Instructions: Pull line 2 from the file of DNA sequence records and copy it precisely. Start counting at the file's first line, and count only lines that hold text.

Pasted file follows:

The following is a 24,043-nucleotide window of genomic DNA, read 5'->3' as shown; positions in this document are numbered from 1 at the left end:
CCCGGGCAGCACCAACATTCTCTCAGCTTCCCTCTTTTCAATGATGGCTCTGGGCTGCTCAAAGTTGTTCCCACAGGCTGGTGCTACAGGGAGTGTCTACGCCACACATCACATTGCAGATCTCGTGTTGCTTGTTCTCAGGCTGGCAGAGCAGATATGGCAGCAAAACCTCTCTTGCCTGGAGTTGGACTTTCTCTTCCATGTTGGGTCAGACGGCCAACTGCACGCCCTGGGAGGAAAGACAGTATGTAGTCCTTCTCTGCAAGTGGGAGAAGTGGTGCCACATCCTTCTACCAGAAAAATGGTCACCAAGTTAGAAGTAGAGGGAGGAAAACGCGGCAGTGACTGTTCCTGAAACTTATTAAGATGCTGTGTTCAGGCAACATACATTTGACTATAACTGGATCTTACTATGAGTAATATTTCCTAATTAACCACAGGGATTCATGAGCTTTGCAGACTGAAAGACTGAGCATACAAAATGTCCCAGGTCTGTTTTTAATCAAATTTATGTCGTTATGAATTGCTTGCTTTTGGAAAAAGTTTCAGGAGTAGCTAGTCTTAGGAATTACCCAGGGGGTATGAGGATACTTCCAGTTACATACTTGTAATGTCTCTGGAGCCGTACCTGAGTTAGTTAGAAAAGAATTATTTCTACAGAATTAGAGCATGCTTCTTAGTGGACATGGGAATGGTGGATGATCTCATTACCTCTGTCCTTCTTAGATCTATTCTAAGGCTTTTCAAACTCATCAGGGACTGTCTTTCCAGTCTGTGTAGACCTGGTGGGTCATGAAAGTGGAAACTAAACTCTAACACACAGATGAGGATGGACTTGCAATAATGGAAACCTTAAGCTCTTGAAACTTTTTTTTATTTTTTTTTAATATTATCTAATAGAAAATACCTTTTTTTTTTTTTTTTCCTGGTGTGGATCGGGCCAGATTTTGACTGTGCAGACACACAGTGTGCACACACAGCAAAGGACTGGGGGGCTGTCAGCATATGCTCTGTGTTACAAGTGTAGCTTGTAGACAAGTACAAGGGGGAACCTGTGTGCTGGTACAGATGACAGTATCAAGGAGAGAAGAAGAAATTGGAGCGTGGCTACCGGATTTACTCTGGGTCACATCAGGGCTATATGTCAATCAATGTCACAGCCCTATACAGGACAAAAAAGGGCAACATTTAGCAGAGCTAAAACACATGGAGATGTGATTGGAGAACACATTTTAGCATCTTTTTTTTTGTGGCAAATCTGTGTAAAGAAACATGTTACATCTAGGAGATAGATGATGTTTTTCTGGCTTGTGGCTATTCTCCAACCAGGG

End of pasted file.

CCCGGGCAGCACCAACATTCTCTCAGCTTCCCTCTTTTCAATGATGGCTCTGGGCTGCTCAAAGTTGTTCCCACAGGCTGGTGCTACAGGGAGTGTCTACGCCACACATCACATTGCAGATCTCGTGTTGCTTGTTCTCAGGCTGGCAGAGCAGATATGGCAGCAAAACCTCTCTTGCCTGGAGTTGGACTTTCTCTTCCATGTTGGGTCAGACGGCCAACTGCACGCCCTGGGAGGAAAGACAGTATGTAGTCCTTCTCTGCAAGTGGGAGAAGTGGTGCCACATCCTTCTACCAGAAAAATGGTCACCAAGTTAGAAGTAGAGGGAGGAAAACGCGGCAGTGACTGTTCCTGAAACTTATTAAGATGCTGTGTTCAGGCAACATACATTTGACTATAACTGGATCTTACTATGAGTAATATTTCCTAATTAACCACAGGGATTCATGAGCTTTGCAGACTGAAAGACTGAGCATACAAAATGTCCCAGGTCTGTTTTTAATCAAATTTATGTCGTTATGAATTGCTTGCTTTTGGAAAAAGTTTCAGGAGTAGCTAGTCTTAGGAATTACCCAGGGGGTATGAGGATACTTCCAGTTACATACTTGTAATGTCTCTGGAGCCGTACCTGAGTTAGTTAGAAAAGAATTATTTCTACAGAATTAGAGCATGCTTCTTAGTGGACATGGGAATGGTGGATGATCTCATTACCTCTGTCCTTCTTAGATCTATTCTAAGGCTTTTCAAACTCATCAGGGACTGTCTTTCCAGTCTGTGTAGACCTGGTGGGTCATGAAAGTGGAAACTAAACTCTAACACACAGATGAGGATGGACTTGCAATAATGGAAACCTTAAGCTCTTGAAACTTTTTTTTATTTTTTTTTAATATTATCTAATAGAAAATACCTTTTTTTTTTTTTTTTCCTGGTGTGGATCGGGCCAGATTTTGACTGTGCAGACACACAGTGTGCACACACAGCAAAGGACTGGGGGGCTGTCAGCATATGCTCTGTGTTACAAGTGTAGCTTGTAGACAAGTACAAGGGGGAACCTGTGTGCTGGTACAGATGACAGTATCAAGGAGAGAAGAAGAAATTGGAGCGTGGCTACCGGATTTACTCTGGGTCACATCAGGGCTATATGTCAATCAATGTCACAGCCCTATACAGGACAAAAAAGGGCAACATTTAGCAGAGCTAAAACACATGGAGATGTGATTGGAGAACACATTTTAGCATCTTTTTTTTTGTGGCAAATCTGTGTAAAGAAACATGTTACATCTAGGAGATAGATGATGTTTTTCTGGCTTGTGGCTATTCTCCAACCAGGG